# Is $\mathcal{O}_K^{\times}$ a cyclic group just like $\mathbb{Z}^{\times}$?

The $$\text{units}$$ in a ring of integers are those elements whose multiplicative inverse exists. That is, $$u$$ is unit if $$u^{-1}$$ also exists in the ring such that $$uu^{(-1)}=u^{(-1)}u=\text{multiplicative identity}$$.

For example, consider the ring of integers $$\mathbb{Z}$$ of the rational field $$\mathbb{Q}$$, then $$\mathbb{Z}^{\times}=$$ units in $$\mathbb{Z}=\{1,-1 \}.$$ This is a cyclic group. In fact, this is trivial and $$\mathbb{Z}$$ is infinite cyclic group.

Now consider the ring of integers $$\mathcal{O}_K$$ in a finite extension $$K \supset \mathbb{Q}$$ or the ring of integers $$\mathcal{O}_K$$ of $$p$$-adic field $$K \supset \mathbb{Q}_p$$.

Now denote the units of $$\mathcal{O}_K$$ by $$\mathcal{O}_K^{\times}$$.

Is $$\mathcal{O}_K^{\times}$$ a cyclic group just like $$\mathbb{Z}^{\times}$$ ?

If $$K$$ is a global number field, i.e. some finite extension of $$\mathbf Q$$, then $$\mathcal O_K^{\times}$$ is cyclic precisely when $$K = \mathbf Q$$ or $$K$$ is an imaginary quadratic number field. The unit group is the group of roots of unity lying in $$K$$. If $$K$$ is a local number field, i.e. an extension of $$\mathbf Q_p$$ for some prime $$p$$, then the unit group $$\mathcal O_K^{\times}$$ is never cyclic. An easy way to see this is that this unit group has both an element of order $$2$$ and an element of infinite order, which can't happen in any cyclic group.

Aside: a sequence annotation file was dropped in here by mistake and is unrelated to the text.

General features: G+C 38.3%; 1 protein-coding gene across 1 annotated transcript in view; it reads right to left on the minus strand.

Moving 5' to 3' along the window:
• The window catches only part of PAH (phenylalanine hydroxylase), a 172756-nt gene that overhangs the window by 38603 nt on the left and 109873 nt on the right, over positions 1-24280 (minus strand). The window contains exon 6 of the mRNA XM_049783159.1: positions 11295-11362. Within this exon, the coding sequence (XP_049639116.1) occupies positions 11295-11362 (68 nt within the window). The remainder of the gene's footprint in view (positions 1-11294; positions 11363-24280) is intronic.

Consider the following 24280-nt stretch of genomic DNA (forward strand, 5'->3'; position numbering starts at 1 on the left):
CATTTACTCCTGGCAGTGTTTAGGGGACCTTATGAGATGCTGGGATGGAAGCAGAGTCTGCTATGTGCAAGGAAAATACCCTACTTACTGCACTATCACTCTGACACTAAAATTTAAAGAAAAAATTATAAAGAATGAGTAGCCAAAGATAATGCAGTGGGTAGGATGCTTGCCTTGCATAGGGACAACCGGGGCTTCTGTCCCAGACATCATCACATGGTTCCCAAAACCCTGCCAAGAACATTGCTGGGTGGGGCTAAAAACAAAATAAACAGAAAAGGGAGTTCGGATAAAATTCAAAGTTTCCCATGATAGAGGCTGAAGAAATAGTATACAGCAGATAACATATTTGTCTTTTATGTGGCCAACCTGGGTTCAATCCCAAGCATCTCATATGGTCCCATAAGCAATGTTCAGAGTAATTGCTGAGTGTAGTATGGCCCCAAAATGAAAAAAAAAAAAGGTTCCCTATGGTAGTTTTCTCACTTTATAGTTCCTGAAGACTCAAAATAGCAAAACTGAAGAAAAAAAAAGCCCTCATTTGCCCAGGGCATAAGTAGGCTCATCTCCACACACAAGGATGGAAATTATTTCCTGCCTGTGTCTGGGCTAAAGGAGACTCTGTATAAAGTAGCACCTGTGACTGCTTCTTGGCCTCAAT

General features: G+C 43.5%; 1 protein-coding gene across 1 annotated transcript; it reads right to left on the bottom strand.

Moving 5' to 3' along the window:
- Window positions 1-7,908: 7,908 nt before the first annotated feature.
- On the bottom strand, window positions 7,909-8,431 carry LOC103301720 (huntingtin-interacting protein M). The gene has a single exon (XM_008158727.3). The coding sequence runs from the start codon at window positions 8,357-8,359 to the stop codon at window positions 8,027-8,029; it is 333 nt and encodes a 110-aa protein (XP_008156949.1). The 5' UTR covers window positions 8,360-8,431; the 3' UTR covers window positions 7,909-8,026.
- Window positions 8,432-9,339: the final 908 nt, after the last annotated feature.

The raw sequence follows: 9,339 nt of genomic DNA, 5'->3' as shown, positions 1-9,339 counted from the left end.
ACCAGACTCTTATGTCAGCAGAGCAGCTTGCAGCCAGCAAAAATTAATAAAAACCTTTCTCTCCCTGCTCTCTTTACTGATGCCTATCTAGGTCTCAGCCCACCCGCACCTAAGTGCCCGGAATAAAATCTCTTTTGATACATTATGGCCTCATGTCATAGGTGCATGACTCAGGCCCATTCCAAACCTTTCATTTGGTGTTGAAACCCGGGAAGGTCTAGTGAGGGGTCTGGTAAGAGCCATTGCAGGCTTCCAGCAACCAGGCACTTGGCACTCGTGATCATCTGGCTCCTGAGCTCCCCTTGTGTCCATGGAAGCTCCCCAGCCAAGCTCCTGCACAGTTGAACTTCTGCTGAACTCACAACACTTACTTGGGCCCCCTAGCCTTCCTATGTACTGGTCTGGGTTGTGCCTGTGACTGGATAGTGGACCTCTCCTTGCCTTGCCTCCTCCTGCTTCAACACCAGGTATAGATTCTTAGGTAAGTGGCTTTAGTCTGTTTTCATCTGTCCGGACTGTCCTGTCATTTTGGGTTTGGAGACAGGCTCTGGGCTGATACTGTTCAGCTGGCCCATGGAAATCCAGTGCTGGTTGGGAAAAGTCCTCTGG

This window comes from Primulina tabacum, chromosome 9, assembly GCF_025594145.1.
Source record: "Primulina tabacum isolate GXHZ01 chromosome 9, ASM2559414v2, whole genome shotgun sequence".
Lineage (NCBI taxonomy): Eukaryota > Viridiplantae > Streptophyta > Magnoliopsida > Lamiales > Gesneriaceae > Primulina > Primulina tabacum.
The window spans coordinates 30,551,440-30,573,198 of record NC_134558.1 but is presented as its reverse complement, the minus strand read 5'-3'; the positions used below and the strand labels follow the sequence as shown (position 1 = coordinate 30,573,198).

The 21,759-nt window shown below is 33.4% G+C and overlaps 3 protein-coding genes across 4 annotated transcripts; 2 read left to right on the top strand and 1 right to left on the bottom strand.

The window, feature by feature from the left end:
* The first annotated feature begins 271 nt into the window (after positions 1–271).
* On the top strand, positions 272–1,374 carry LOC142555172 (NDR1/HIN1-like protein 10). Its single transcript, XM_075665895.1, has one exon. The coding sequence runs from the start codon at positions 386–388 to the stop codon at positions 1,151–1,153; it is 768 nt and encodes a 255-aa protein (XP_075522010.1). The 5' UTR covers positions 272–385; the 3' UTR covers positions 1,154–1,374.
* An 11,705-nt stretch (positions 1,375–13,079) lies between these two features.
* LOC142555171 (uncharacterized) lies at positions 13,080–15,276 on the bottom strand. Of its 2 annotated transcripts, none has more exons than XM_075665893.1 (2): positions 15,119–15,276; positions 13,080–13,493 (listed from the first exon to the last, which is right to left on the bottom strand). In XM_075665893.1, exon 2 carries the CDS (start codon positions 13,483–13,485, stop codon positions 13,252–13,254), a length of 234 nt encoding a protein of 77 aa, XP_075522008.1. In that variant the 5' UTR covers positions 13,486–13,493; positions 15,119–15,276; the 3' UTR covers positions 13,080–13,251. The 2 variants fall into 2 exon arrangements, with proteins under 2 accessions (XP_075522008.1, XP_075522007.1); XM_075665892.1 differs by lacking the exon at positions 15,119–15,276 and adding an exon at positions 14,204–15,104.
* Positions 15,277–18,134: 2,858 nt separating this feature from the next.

• Thanks, but I didn't understand the last sentence. Which two particular elements are they ?
– MAS
Sep 22, 2020 at 14:01
• @Masmath If $p$ is odd, then take $-1$ and $2$. If $p = 2$, then take $-1$ and $3$. Sep 22, 2020 at 14:01
• Thank you very much
– MAS
Sep 22, 2020 at 14:03

As mentioned by Marktmeister in the comments, Dirichlet's unit theorem tells us that $$\mathcal{O}_K^{\times}$$ is finitely generated with rank $$r_1 + r_2 - 1$$ where $$r_1$$ is the number of real embeddings $$K \to \mathbb{R}$$ and $$r_2$$ is the number of conjugate pairs of complex embeddings $$K \to \mathbb{C}$$ ("complex" here means that their image is not contained in $$\mathbb{R}$$). Since $$-1 \in \mathcal{O}_K^{\times}$$ is always torsion it follows that the unit group is cyclic iff it's finite (since then it's a finite subgroup of $$K$$, hence cyclic), and Dirichlet's theorem tells us this happens iff $$r_1 + r_2 = 1$$.

• If $$r_1 = 1, r_2 = 0$$ then the degree of the extension is $$n = r_1 + 2r_2 = 1$$ so $$K = \mathbb{Q}$$.
• If $$r_1 = 0, r_2 = 1$$ then the degree of the extension is $$n = r_1 + 2r_2 = 2$$ so $$K = \mathbb{Q}(\sqrt{-d})$$ is imaginary quadratic. This recovers Ege's claim.

$$K = \mathbb{Q}(\sqrt{2})$$ is a minimal example where the rank is positive. Here $$r_1 = 2, r_2 = 0$$ so the unit group has rank $$1$$. A fundamental unit (a generator of the torsion-free part) is given by $$1 + \sqrt{2}$$, but $$-1$$ is also a unit (the only nontrivial root of unity), so the group of units is abstractly isomorphic to $$\mathbb{Z} \times \mathbb{Z}/2$$.

• Thank you for your nice elaboration.
– MAS
Sep 23, 2020 at 14:00